A school-based substance abuse intervention, Take Charge of Your Life (TCYL), caused significantly higher usage of alcohol and cigarettes among participants. White students were more likely than non-white students to complete the program.
This article derives constructive lessons from the Adolescent Substance Abuse Prevention Study (ASAPS), an assessment of the TCYL program. ASAPS employed trained D.A.R.E. instructor-officers to administer TCYL lessons to students in seventh and ninth grades. ASAPS was a randomized field trial that included 83 school districts. Student participants provided data through seven self-administered surveys from seventh to 11th grades.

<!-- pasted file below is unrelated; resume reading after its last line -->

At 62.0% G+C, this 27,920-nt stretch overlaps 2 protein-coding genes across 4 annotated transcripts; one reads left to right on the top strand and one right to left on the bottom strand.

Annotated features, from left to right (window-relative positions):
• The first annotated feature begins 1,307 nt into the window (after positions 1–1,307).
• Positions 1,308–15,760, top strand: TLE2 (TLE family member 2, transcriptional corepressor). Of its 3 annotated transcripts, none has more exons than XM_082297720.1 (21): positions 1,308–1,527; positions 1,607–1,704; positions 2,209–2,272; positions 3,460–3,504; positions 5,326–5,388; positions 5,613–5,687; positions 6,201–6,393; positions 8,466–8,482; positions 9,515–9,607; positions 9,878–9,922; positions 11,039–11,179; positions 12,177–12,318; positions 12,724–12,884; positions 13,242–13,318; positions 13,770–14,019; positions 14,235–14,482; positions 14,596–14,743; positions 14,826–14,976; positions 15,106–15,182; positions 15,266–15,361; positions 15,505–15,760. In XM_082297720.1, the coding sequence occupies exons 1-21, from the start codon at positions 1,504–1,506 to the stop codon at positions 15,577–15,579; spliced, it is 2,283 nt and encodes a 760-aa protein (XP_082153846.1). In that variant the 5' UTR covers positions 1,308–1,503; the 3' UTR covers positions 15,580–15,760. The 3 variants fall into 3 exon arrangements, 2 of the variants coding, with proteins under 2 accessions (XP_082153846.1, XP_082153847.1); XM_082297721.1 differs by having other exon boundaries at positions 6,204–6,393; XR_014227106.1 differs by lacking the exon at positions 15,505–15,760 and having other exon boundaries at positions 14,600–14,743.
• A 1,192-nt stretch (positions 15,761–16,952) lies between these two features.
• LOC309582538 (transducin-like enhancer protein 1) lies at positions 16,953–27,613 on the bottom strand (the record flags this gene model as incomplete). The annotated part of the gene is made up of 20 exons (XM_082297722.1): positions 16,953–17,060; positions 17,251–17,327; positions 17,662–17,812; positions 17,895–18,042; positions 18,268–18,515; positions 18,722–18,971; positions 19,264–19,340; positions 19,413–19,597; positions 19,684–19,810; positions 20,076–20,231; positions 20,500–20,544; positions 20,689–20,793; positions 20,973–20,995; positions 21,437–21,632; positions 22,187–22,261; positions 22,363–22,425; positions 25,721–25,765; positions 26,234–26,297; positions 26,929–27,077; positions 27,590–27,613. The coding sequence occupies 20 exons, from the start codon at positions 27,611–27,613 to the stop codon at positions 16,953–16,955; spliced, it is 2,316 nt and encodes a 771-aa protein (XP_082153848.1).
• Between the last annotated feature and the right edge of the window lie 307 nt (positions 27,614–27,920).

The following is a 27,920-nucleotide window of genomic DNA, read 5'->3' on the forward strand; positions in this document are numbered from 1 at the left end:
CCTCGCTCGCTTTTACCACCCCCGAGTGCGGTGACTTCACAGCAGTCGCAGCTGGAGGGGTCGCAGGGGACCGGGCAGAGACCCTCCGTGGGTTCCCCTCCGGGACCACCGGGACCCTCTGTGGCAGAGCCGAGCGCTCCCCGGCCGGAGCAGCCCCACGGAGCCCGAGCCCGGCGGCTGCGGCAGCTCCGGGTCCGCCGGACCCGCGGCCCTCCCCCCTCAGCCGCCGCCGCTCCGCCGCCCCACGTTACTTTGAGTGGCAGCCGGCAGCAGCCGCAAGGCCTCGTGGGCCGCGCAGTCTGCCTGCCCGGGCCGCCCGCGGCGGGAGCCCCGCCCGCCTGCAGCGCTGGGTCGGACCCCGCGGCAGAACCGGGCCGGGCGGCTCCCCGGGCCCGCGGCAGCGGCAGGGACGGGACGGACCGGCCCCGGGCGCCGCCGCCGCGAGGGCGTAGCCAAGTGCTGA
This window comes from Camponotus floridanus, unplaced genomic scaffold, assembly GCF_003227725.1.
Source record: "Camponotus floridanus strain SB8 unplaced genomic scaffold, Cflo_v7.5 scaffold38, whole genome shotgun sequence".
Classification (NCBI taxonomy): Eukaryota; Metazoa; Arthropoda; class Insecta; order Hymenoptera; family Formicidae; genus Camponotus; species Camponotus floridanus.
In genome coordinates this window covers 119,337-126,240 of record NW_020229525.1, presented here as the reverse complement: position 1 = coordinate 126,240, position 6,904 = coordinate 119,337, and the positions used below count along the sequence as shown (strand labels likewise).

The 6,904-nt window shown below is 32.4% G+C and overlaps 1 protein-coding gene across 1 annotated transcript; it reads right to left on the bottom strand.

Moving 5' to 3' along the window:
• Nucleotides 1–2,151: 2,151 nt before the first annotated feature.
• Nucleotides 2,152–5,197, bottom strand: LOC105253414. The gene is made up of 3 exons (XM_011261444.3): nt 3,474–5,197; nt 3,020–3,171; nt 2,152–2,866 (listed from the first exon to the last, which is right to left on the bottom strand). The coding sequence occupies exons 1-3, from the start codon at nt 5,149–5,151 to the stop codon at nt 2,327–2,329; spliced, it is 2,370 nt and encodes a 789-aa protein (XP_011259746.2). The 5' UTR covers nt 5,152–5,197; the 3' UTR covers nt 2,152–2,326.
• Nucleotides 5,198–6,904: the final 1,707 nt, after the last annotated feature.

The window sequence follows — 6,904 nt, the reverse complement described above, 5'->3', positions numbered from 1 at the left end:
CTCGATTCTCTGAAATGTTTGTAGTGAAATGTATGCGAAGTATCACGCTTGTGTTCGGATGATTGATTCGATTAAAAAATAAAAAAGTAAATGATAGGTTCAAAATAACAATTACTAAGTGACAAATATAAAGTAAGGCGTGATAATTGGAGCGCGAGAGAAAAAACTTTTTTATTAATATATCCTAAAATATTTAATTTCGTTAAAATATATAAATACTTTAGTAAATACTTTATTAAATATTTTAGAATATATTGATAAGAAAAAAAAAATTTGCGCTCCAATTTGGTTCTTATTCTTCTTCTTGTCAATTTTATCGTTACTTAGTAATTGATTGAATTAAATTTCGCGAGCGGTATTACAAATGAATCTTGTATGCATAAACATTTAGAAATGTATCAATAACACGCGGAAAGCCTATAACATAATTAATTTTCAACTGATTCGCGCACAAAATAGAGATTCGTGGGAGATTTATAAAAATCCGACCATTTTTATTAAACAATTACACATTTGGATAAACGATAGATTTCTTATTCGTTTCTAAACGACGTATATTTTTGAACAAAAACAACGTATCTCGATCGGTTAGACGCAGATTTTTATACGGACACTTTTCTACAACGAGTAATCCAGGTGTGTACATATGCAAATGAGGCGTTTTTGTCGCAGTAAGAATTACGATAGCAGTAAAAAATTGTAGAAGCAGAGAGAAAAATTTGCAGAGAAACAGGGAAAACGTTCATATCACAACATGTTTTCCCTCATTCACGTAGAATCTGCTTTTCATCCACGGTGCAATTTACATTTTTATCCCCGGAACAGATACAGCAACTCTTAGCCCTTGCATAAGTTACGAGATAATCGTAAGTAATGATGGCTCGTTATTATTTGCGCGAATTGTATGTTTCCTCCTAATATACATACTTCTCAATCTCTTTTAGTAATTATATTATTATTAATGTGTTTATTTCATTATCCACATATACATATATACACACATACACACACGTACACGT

ASAPS contributes critical lessons to the body of research on adolescent substance abuse treatment by revealing deficiencies of TCYL. This report opens up the question of whether prevention programs should be universal in nature.